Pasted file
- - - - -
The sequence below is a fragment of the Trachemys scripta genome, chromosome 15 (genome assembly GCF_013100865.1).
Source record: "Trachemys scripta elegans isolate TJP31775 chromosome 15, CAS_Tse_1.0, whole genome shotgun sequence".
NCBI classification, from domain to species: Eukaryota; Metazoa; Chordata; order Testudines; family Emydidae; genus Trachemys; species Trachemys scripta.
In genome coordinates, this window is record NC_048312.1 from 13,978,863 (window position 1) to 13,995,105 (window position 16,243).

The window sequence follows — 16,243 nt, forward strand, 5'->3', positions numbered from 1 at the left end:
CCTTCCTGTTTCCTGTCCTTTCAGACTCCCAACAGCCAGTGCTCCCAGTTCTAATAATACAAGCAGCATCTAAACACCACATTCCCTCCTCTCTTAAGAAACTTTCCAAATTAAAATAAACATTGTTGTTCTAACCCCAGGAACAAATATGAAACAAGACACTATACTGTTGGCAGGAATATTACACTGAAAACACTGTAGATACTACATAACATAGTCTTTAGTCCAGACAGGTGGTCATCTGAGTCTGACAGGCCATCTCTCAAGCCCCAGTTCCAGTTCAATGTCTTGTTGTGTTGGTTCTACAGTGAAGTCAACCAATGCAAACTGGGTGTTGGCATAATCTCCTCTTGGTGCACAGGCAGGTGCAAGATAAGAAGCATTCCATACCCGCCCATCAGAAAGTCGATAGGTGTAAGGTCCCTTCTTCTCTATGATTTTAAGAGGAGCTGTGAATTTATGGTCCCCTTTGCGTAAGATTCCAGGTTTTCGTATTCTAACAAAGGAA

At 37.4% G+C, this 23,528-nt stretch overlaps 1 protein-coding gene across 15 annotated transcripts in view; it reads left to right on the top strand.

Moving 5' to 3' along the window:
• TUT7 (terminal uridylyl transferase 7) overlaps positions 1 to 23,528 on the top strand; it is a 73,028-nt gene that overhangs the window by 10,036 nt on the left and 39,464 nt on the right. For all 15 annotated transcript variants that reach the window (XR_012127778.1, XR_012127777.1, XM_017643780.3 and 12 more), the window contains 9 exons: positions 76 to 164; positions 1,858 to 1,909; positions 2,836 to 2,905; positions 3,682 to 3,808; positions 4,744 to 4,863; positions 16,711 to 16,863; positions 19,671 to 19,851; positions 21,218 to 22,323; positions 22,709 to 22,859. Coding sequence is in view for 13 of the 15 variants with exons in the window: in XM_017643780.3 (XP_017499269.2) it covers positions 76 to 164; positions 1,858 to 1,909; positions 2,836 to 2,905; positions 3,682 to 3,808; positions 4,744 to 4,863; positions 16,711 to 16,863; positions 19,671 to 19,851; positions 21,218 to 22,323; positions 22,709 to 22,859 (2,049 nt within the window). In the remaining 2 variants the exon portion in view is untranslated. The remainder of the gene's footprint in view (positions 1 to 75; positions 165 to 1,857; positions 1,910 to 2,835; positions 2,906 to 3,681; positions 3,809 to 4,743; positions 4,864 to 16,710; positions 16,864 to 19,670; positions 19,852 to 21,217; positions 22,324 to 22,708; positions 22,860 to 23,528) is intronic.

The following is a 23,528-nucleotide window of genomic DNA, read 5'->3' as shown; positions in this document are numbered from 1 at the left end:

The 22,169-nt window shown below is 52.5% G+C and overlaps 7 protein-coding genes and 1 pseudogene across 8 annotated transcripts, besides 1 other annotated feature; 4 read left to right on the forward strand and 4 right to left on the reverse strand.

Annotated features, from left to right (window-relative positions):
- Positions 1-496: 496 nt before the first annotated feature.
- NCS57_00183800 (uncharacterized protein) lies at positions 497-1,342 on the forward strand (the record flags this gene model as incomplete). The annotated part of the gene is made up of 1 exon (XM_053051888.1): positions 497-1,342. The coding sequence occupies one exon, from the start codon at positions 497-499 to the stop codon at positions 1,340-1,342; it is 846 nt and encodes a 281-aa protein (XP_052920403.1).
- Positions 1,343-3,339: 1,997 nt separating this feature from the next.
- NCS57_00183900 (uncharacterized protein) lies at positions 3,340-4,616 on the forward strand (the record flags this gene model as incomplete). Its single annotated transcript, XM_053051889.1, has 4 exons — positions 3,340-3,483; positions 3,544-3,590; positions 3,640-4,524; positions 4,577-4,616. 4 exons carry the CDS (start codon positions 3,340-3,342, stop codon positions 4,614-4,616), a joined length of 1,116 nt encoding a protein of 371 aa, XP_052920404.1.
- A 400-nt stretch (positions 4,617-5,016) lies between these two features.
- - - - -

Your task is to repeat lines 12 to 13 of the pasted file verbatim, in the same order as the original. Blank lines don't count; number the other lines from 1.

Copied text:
Annotated features, from left to right (window-relative positions):
- Positions 1-496: 496 nt before the first annotated feature.